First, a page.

Madeleine Albright’s Take on Religion and Politics

June 8, 2006 by  


By Jim Zogby

What struck me most about former Secretary of State Madeleine Albright’s new book, The Mighty and the Almighty: Reflections on America, God and World Affairs, was its humility.

Throughout the book, Albright covers a range of topics, from the role of religion and morality in policy-making, to the myriad of issues facing the US in the contemporary Middle East. And through it all, she asks far-reaching questions about how best to shape policy options, and acknowledges mistakes she and other US officials have made. Noting that when in office she came to realize that she and many others knew too little about Islam and Arab history, Albright invites readers to join her in learning more.

Given the breadth of issues covered in the book, one can, of course, find flaws and weaknesses in such an ambitious undertaking. I could, for example, argue with her treatment of the Israeli-Palestinian conflict. After initially appearing to acknowledge the injustice inherent in the Balfour Declaration, she resorts to a rather conventional treatment of the conflictís history, ignoring the importance that this injustice plays in shaping Palestinian and Arab realities.

I would also suggest that her discussion of the role religion plays in both political movements and governance would have been strengthened had she buttressed her case by examining the writings of anthropologists and sociologists who have done significant work in this area.

But even with these concerns, I recommend The Mighty and the Almighty, not only for its humility but also for the courageous challenge it poses to many of the assumptions that now pass for “wisdom” in discussions about the “war on terror.”

At one point, for example, after recalling a conversation with former President Bill Clinton in which he observed that “we must be willing to admit that we are not in possession of the whole truth,” Albright opines that “we must once again become known as a country whose leaders listen, admit mistakes and work hard at addressing global challenges.”

She understands how after the horror of 9-11, many Americans wanted certitude, and why they embraced the “with us or against us” mind set they were offered. But she notes the danger and errors in judgment and practices that can flow from such an approach to policy-making.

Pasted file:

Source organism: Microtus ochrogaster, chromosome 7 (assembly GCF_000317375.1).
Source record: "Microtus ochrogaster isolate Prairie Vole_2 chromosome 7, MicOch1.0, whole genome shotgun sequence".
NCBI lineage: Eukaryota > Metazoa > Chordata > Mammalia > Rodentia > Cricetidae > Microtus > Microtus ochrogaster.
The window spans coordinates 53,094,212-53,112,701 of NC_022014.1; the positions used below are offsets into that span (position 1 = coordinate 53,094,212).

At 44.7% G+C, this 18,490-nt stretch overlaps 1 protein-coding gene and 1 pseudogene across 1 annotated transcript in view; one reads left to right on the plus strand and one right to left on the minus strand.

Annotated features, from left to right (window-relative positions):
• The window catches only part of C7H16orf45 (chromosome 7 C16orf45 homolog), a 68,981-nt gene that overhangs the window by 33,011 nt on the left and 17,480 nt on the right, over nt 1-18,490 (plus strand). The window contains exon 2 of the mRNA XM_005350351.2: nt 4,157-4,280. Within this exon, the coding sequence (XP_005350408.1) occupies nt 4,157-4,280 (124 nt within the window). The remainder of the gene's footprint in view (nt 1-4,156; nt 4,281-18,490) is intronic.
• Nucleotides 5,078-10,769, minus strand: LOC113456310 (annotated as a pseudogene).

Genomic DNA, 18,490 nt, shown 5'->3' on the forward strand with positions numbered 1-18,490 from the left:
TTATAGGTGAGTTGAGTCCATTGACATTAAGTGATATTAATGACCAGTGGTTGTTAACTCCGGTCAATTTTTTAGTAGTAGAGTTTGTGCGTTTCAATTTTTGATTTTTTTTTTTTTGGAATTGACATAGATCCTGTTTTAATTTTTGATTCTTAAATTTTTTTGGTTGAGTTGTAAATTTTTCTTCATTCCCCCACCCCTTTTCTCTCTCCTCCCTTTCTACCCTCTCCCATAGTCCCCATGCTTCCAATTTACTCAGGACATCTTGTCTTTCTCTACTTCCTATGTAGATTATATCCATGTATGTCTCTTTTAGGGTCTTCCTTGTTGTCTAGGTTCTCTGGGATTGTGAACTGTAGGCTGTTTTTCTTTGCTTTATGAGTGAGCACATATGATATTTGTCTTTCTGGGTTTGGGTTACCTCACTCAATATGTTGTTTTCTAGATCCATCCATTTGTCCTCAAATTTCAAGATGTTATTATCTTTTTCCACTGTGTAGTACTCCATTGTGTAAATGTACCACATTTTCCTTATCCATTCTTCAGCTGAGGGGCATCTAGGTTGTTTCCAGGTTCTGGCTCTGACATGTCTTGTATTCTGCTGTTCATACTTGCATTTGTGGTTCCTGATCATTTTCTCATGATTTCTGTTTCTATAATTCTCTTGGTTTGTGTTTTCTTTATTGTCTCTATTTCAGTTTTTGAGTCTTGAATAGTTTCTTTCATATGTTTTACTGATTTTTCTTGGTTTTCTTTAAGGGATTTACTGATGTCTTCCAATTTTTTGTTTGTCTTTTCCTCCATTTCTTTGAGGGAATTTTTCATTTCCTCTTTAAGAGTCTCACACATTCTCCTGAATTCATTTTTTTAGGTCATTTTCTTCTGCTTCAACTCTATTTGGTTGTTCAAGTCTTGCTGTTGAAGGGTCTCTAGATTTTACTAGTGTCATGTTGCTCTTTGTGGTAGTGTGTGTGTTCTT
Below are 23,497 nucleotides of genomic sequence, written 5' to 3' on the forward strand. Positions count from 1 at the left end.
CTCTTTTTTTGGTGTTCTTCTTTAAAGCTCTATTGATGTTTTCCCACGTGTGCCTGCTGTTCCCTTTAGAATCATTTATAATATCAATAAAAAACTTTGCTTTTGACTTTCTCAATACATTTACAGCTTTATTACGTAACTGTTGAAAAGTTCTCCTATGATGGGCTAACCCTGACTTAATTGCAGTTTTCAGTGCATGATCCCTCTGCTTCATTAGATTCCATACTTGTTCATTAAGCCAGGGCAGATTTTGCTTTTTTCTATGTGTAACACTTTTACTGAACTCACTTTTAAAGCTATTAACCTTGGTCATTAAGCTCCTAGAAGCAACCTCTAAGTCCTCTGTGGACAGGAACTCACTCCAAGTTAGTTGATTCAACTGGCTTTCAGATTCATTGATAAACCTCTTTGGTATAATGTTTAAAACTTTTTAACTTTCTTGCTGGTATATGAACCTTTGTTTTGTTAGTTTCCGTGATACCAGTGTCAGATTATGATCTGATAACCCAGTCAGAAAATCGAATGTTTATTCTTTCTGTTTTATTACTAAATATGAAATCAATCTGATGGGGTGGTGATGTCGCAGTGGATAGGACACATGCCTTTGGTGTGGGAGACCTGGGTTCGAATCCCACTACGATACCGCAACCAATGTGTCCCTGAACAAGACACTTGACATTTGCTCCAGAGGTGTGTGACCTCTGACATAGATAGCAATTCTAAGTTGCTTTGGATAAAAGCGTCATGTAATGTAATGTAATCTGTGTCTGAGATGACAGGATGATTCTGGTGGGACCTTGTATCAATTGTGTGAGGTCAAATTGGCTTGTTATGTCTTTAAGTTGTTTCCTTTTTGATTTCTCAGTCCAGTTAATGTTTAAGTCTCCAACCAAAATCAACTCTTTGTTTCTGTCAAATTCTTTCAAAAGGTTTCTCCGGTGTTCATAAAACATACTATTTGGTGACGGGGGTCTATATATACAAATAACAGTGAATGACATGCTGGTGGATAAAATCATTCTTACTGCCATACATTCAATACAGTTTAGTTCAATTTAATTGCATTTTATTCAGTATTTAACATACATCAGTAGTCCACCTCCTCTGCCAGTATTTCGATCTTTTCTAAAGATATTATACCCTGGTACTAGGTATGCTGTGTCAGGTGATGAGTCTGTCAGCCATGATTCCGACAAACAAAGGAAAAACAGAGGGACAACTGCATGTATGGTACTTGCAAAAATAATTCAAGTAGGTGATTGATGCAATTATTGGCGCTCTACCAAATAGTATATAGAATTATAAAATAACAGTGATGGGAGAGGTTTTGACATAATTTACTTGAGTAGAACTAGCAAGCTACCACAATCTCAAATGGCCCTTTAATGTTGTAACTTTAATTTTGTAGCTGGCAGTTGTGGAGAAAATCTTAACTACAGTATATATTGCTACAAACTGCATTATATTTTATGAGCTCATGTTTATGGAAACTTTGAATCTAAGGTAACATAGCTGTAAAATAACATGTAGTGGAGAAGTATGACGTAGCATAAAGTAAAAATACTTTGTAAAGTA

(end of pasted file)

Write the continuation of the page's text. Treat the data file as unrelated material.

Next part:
In a number of instances, Albright engages readers in a discussion of the difficult choices government officials must face in confronting complex issues. These choices, she notes, are not between clear cut good and evil options, but frequently between “less than good” courses of action. She discusses how this problem affected decisions made during the Cold War or, during her tenure in government, with how the Clinton Administration was to deal with the Haitian refugee crisis or the conflict in Bosnia.

In one telling example, she relates the difficulties her Administration faced in inheriting the UN-mandated sanctions policy against Saddam’s Iraq. As US officials became aware of the human suffering created by the sanctions, and the way the regime was handling the program, the US sought ways to provide more food and medicine for the people, while still hoping to continue the containment of Saddam’s government.

It was in this context that Albright relates a story about a comment she made in a “60 Minutes” interview, which she called “one of the worst mistakes I ever made.” In response to a question as to whether, after all human suffering and death resulting from sanctions, that policy was “worth it,” she said, “I think this is a very hard choice, but the price – we think the price is worth it,” As she explains in the book, what she meant to say was, “Of course not, that is why we are doing everything we can to see that Iraq has the money it needs to buy food and medicine.” She meant to describe the difficulties inherent in choosing between two less than good options, but as she noted, “words failed” her.

Other themes which Albright discusses at length are the principles of the “just war” and unintended consequences that sometimes spring from decisions made by policy-making. These themes are brought together in Albrightís treatment of the Bush Administration’s invasion of Iraq, which she concludes does not qualify as a “just war.” Of special concern were the unintended consequences of this war which, she observes, are so grave that neither we, the Iraqi people, nor the Middle East, as a whole, are safer or more secure. Because the US knew too little about Arabs and Islam, in general, and Iraq, in particular, the Administration’s expectations for the war and the anticipated positive consequences for Iraq and the greater Middle East, were mistaken.

Albright notes that when she was Secretary of State she often wrote reminders to herself to learn more about Islam. Given the crisis in which the US now finds itself, that injunction has become an imperative. Thus, the last half of The Mighty and the Almighty is devoted to a thoughtful presentation of Islam and an exploration of a number of issues in Arab history and US policy toward several Muslim countries.

In his introduction to the book, President Bill Clinton notes how many of Albright’s friends cautioned her against writing this book—it is overly ambitious, it admits mistakes and it is quite critical of many of the policies pursued by the current Administration. It may not be perfect, but, I, for one, am glad she wrote it.

For comments or questions, contact jzogby@aaiusa.org

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